In this exclusive comment piece for Construction Week, infrastructure dispute specialist Nesreen Osman, a soon-to-be partner at law firm Pinsent Masons, says the digital shift could create as many problems as it solves, with built assets becoming an attractive target for hackers and disputes unlikely to dissipate.
Some say emerging technologies, such as blockchain and artificial intelligence, can prevent construction disputes and eliminate payment delays. What do you think?
I think eventually, yes, technologies such as blockchain and AI will prevent some construction disputes and they will help to eliminate payment delays. However, the issue is not really a question of whether they will do this, it is a matter of when. The construction industry is very traditional and to date has been relatively slow to adopt new technologies and ways of working. As a result, I think it may be some time before we see these technologies having a real impact.
Once these technologies are widely used, such as drones, smart contracts, smart sensors, internet of things, and 3D printing, they have the potential to transform many aspects of the industry including procurement, payment and project management and asset management. But having said that, will these technologies completely prevent disputes and totally eliminate payment delays?
We will have to see but I think the answer is probably no, not at the moment. The industry needs to reach a more mature stage from a digital perspective where all participants in the project are using the technologies in the full and proper way.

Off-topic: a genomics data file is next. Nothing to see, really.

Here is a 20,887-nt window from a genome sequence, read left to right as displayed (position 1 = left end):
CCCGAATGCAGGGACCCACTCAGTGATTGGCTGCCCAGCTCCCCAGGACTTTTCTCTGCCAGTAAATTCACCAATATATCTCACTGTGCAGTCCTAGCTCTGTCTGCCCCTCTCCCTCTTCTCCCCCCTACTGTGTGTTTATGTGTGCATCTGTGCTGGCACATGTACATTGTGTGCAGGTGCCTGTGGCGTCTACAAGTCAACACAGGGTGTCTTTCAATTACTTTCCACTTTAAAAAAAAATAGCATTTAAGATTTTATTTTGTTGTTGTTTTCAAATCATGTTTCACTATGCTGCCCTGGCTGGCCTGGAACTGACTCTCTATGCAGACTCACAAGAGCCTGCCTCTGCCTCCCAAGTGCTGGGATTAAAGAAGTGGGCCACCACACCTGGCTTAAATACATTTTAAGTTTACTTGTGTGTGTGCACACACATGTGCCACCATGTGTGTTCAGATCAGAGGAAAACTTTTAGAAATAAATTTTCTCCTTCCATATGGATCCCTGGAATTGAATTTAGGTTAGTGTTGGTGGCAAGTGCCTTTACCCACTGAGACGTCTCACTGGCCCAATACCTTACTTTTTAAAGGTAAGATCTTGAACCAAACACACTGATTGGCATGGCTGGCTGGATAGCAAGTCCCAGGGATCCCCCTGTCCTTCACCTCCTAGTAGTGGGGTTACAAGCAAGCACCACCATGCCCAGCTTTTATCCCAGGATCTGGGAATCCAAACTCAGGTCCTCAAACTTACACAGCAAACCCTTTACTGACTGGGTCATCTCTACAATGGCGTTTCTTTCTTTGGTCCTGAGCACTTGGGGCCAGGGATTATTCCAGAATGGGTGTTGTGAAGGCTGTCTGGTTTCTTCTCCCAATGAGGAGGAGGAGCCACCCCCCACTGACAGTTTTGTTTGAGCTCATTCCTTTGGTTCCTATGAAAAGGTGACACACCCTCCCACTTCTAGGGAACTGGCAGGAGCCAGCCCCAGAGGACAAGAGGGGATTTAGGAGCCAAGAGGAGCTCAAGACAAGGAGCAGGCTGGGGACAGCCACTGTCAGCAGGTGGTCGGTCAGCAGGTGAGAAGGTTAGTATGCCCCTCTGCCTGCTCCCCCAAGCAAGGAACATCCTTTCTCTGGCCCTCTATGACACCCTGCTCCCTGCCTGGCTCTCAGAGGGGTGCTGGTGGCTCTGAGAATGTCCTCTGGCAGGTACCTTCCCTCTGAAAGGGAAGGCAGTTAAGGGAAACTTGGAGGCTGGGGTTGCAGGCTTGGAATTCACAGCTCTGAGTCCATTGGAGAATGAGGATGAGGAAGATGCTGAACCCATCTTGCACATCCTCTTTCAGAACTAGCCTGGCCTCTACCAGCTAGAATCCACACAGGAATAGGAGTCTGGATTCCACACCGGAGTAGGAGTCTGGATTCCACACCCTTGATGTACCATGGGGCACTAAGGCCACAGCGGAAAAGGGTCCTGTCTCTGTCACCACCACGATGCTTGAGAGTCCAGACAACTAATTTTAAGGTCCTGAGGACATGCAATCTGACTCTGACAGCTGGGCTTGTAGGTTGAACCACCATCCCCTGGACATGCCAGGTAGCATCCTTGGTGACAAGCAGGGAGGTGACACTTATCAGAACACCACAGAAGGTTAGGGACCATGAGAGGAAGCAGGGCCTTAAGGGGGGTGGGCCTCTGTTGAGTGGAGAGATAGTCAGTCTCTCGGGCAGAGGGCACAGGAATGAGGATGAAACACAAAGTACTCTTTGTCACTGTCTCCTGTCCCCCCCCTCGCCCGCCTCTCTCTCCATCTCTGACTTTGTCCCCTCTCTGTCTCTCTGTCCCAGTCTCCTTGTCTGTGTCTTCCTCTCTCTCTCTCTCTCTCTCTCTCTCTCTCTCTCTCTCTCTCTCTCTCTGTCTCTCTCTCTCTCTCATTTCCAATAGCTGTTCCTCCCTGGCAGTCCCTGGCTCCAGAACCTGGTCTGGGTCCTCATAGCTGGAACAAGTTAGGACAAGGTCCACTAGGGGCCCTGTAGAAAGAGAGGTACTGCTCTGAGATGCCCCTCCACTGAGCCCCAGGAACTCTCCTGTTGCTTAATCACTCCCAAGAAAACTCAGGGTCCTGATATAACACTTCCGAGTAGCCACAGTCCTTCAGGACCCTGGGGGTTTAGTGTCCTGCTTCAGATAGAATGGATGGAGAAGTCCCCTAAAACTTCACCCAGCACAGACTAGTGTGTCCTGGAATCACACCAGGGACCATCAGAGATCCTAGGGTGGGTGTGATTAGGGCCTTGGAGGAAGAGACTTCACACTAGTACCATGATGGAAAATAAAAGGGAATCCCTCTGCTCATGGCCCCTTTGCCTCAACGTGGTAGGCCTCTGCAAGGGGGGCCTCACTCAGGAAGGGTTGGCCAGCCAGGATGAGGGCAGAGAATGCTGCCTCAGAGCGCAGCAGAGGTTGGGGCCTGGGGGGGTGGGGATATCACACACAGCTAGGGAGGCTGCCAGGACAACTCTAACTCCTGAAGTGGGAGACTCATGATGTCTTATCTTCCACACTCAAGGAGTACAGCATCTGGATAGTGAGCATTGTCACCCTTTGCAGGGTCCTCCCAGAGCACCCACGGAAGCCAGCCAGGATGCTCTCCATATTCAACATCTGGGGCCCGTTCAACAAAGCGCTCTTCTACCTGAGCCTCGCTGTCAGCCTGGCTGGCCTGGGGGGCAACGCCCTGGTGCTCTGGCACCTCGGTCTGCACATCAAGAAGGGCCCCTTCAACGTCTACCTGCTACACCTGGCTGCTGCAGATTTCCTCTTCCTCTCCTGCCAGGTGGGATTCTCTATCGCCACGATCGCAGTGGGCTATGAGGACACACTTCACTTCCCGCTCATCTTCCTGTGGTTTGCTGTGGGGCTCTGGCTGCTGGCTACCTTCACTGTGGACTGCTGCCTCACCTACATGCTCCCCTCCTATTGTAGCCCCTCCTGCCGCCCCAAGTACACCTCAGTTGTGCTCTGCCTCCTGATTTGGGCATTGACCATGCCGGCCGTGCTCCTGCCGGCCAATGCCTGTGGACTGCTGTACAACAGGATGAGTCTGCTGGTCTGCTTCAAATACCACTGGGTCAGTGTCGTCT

Construction companies are beginning to adopt technology, but could this give rise to a host of new legal challenges? Yes, there is potential for all kinds of legal challenges. For example, with building information modelling (BIM), where many participants have access to and can input into the same BIM model, there needs to be agreement at the very outset governing the use of the BIM model.
However, what often tends to happen is that the use of BIM is not reflected in the contracts and sometimes does not align with the approach being adopted by the project team. This creates a significant risk – practically on site and contractually – of mismatch between the parties’ expectations in terms of what is required from them and how they manage their roles and input into the model.
Therefore, there remain major concerns in relation to risk allocation, data sharing, and ownership and differences in culture, which are all potentially challenging.
Technologies such as blockchain and AI will prevent some construction disputes and they will help to eliminate payment delays. However, the issue is not really a question of whether they will do this, it is a matter of when.
Furthermore, even if there are agreements put in place, if these are not comprehensive and drafted in the appropriate way, they will inevitably form the subject of legal challenges.
Indeed, this was highlighted in a recent 2017 case in the Technology and Construction Court in the UK where a sub-consultant prevented the contractor from accessing its BIM information simply by revoking its access password.
Cyberattacks on critical infrastructure are becoming more common. What should contractors do to protect themselves?
There are a number of things that contractors here can do, including: protect all its networks with security software and firewalls; have advanced email and web filtering on all the business networks; set up WiFi access, which is password-protected on site rather than logging onto other parties’ networks; have strong permission controls to limit what different people can access on their network, with sensitive data requiring the highest level of permission; put in place robust polices in relation to information security; and ensure that employees are trained to follow best security practices, and are able to spot suspicious activity.